Sydney (AFP) Aug 11, 2009
Australia faces more intense and frequent heatwaves, wildfires, cyclones and floods, with climate change becoming a threat to national security, a think-tank warned Tuesday.
The impacts of global warming were already making themselves felt, much faster and with greater ferocity than anticipated, the Australian Strategic Policy Institute (ASPI) said.
A record-breaking heatwave killed 374 Australians in January, with another 173 perishing in the devastating February firestorm which flattened entire towns and razed more than 2,000 homes, ASPI said.
"As a result of climate change disasters are likely to become larger, more complex, occur simultaneously and in regions that have either not experienced the natural hazard previously or at the same intensity or frequency," said report author Athol Yates.
Climate change could cause water shortages, increase disease and lead to widespread damage to property and critical infrastructure -- much of which was already "ageing and stressed", said Yates.
Flooding, coastal erosion and storm surges could batter the country's heavily-populated east coast, while droughts and fire risk were likely to grow inland, he wrote.
"The latest detailed assessment of the impacts of climate change in Australia notes that the climate system is changing faster than earlier thought likely, with more costly and dangerous impacts," said Yates.
Australia's average annual losses from natural disasters already stood at one billion dollars, and action was needed on issues such as climate-resilient construction and land use, he said.
The health and emergency response systems were currently ill-equipped to cope with such demand, and the national government needed to step in "in the same way it has done in recent years with counter-terrorism", Yates said.
"Acknowledging climate change as a threat to the homeland will add urgency to the issue of climate change adaptation and pose questions for long-term defence," he added.
The government said Monday it would target greenhouse gas emission reductions from 1990 levels of between 10 and 20 percent by 2020.
New Zealand will cut its emissions by 10 percent if other developed nations sign a comprehensive treaty and by 20 percent depending on the form of the final treaty.
International aid agency Oxfam joined a chorus of criticism from environmentalists, saying the targets indicated New Zealand did not care about the fate of millions of vulnerable people around the world.
But Minister of Climate Change Issues, Nick Smith, said on Tuesday New Zealand's target was "enormously challenging" given gross emissions had already increased 24 percent since 1990.
"I think it's a balanced response given New Zealand's quite unique position, that is, over 50 percent of our emissions come from agriculture," Smith told Radio New Zealand.
"It's going to be a hard ask to reduce those with very limited technologies."
Dairy products make up about a quarter of New Zealand's exports and cattle emit large amounts of methane gas from belching, with the country's 34 million sheep adding to the problem.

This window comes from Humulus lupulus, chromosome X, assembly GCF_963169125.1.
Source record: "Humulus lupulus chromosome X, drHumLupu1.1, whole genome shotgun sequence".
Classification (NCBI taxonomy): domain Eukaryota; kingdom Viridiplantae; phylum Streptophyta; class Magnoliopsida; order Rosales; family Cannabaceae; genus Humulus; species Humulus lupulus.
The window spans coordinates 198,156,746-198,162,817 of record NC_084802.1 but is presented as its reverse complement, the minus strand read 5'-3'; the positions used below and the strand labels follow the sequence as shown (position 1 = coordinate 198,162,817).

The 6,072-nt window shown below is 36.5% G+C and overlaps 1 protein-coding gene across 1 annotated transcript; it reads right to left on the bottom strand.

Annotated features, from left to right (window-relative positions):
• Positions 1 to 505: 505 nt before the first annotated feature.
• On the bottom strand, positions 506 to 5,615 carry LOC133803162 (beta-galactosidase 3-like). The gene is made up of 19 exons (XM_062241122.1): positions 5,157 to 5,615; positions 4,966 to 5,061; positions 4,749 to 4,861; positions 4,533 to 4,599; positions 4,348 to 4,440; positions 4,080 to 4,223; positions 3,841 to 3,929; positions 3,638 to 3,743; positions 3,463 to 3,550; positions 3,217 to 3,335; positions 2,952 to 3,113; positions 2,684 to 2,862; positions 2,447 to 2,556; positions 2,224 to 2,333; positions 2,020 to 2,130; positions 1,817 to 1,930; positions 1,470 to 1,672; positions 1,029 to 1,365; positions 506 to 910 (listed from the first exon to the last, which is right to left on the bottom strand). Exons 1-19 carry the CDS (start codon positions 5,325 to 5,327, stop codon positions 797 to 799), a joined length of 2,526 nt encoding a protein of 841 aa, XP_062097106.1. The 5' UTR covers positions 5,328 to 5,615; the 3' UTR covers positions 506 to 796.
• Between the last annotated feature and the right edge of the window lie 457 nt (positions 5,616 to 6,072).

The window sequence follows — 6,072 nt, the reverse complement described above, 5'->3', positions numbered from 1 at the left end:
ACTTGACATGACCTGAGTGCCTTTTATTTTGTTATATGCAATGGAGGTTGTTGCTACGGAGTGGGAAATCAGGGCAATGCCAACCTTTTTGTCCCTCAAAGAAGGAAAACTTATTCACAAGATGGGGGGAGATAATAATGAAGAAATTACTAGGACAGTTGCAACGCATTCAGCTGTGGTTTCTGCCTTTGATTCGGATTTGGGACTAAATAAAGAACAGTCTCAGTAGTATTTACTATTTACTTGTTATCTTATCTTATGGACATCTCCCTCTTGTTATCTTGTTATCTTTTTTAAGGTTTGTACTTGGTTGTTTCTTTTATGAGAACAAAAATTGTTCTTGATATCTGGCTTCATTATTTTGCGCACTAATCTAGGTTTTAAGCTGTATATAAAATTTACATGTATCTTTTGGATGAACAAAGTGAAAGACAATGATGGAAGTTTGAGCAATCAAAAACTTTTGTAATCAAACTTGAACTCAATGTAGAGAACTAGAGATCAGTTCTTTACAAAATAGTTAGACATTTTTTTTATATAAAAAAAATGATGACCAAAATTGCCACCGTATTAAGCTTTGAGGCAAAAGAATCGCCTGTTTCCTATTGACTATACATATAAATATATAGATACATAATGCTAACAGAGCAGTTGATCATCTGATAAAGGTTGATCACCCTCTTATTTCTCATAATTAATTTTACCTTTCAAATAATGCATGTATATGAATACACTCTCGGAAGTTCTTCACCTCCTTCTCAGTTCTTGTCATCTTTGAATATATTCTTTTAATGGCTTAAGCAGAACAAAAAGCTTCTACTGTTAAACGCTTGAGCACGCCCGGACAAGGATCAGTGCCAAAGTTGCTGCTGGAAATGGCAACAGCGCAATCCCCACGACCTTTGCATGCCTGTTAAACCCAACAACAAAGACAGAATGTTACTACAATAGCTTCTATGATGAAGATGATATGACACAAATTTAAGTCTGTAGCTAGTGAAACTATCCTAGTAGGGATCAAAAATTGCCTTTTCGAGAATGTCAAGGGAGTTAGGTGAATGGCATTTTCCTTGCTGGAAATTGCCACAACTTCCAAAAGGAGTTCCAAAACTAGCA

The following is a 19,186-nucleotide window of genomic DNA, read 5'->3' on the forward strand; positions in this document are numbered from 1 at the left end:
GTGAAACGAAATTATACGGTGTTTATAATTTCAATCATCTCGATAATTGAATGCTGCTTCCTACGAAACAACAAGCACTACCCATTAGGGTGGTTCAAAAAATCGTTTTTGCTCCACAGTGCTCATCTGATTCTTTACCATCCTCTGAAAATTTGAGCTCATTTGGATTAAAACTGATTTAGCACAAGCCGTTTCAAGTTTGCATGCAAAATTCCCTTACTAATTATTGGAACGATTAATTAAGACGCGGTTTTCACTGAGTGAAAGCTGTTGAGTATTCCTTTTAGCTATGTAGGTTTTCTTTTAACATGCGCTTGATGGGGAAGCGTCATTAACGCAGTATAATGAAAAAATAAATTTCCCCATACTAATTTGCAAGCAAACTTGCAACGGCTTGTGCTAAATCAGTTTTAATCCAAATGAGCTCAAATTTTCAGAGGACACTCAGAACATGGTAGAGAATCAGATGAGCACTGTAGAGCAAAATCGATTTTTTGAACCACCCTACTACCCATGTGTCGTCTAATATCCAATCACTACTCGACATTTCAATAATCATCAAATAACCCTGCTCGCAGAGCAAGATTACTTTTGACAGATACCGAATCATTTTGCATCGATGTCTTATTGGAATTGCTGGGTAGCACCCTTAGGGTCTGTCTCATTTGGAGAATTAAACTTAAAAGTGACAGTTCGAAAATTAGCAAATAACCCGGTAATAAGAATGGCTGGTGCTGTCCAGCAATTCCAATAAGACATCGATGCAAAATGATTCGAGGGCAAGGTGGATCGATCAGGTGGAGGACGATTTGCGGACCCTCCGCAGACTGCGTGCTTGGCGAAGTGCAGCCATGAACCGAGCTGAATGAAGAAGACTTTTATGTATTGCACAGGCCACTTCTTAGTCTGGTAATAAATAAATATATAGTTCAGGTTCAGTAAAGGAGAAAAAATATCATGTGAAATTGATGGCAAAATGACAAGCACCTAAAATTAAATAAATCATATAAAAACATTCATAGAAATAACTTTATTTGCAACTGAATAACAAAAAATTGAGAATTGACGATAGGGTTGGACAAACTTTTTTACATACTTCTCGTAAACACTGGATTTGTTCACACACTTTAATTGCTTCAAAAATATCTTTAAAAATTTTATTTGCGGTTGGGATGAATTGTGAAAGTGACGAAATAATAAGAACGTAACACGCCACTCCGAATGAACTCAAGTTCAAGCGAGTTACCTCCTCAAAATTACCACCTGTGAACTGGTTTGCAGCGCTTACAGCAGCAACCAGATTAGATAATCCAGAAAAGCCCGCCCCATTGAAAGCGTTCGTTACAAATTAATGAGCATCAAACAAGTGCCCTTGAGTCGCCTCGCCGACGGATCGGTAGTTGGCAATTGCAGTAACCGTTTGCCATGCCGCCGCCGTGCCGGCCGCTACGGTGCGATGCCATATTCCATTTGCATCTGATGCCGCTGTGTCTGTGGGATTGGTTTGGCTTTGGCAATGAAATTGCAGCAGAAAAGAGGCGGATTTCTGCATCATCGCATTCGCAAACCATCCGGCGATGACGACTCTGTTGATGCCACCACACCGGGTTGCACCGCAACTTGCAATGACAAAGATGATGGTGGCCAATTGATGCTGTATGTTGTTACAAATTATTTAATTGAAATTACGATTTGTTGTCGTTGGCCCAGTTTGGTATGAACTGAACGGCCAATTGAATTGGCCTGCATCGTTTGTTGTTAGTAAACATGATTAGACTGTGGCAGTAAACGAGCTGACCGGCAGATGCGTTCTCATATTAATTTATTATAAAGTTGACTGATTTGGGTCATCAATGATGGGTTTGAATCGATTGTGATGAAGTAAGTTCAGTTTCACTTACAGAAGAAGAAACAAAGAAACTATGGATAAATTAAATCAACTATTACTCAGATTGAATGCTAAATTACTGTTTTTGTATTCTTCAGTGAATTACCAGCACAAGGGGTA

Previous prime minister Helen Clark, who lost power in elections in November, had set the goal of enhancing New Zealand's clean and green image by turning it into the world's first carbon neutral nation.
But Smith said the government was now not prepared to make "big, wild promises".
Oxfam New Zealand executive director Barry Coates said poor communities elsewhere in the world would be left with the impression that New Zealand believed their lives were not worth the cost of transforming the economy.
"This announcement is tantamount to telling millions of vulnerable people around the world that New Zealand does not care enough about their fate to make the cuts that are needed," Coates said.
Environmental campaigner Greenpeace were equally scathing.
"We have a long long way to go before New Zealand is a constructive player at the UN climate negotiations in Copenhagen in December," said Greenpeace senior climate campaigner Simon Boxer.
"Ten to 20 percent does not even put us at the lower rung of what the science says is required."
The Intergovernmental Panel on Climate Change has called for cuts of 25 to 40 percent by 2020 to avoid the worst impacts of climate change.
Neighbouring Australia has proposed cutting its emissions by between five to 25 percent, depending on the outcome of the international negotiations in Copenhagen.
Japan has proposed cuts of eight percent, Canada three percent, the EU 20 percent and the US has effectively proposed 2020 emissions at the same level as 1990.
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UN chief warns of 'incalculable' suffering without climate deal
Incheon, South Korea (AFP) Aug 11, 2009
UN chief Ban Ki-moon warned Tuesday of "incalculable" human suffering if the world fails to reach a deal at crucial climate change talks this December. The United Nations is orchestrating the talks in the Danish capital in hopes of securing an agreement to slash greenhouse gas emissions blamed for global warming. "As we move toward Copenhagen in December, we must seal a climate change ... read more
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